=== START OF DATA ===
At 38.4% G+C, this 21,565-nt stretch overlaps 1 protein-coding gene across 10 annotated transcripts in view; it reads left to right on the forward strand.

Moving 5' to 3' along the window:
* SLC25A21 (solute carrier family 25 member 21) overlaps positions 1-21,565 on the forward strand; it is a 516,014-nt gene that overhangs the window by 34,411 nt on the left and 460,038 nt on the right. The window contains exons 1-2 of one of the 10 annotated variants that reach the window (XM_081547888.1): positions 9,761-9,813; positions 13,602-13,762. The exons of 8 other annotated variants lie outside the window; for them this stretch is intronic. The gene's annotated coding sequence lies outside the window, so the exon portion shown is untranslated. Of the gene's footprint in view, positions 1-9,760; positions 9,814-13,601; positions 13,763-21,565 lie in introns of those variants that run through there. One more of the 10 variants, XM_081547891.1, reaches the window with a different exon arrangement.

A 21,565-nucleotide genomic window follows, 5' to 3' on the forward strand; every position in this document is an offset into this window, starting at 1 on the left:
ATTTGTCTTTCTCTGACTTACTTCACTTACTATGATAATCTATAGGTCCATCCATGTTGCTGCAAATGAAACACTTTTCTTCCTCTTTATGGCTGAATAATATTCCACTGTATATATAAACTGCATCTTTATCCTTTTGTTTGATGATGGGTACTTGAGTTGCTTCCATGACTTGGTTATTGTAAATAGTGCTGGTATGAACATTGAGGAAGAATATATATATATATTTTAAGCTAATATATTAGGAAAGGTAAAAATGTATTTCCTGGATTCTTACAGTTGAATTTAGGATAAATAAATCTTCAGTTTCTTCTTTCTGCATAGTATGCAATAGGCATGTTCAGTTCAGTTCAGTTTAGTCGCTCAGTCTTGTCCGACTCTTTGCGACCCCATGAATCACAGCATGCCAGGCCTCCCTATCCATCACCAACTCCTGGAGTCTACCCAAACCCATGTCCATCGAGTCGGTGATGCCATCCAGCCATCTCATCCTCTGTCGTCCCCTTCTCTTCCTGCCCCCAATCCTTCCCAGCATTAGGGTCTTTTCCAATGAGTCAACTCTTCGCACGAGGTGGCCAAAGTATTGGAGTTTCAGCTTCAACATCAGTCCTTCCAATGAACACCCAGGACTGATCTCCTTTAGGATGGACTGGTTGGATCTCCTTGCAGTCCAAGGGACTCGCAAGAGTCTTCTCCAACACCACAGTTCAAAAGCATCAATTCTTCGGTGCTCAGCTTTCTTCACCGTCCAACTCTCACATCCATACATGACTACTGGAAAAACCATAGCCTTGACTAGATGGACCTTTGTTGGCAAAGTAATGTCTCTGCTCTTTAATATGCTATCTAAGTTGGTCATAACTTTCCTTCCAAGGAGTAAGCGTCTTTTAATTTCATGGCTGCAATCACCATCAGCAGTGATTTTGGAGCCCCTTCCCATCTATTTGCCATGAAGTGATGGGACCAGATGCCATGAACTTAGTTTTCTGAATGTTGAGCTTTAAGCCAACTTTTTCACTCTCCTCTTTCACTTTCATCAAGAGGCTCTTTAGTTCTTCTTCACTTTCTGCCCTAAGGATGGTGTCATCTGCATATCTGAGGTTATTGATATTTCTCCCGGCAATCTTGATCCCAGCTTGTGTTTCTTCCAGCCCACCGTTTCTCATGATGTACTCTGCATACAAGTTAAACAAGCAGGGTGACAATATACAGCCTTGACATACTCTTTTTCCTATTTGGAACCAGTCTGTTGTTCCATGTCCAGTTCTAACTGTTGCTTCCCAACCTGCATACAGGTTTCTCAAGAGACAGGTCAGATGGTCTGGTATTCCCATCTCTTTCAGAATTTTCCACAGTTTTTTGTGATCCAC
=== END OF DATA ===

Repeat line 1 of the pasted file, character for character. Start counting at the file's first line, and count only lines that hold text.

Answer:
At 38.4% G+C, this 21,565-nt stretch overlaps 1 protein-coding gene across 10 annotated transcripts in view; it reads left to right on the forward strand.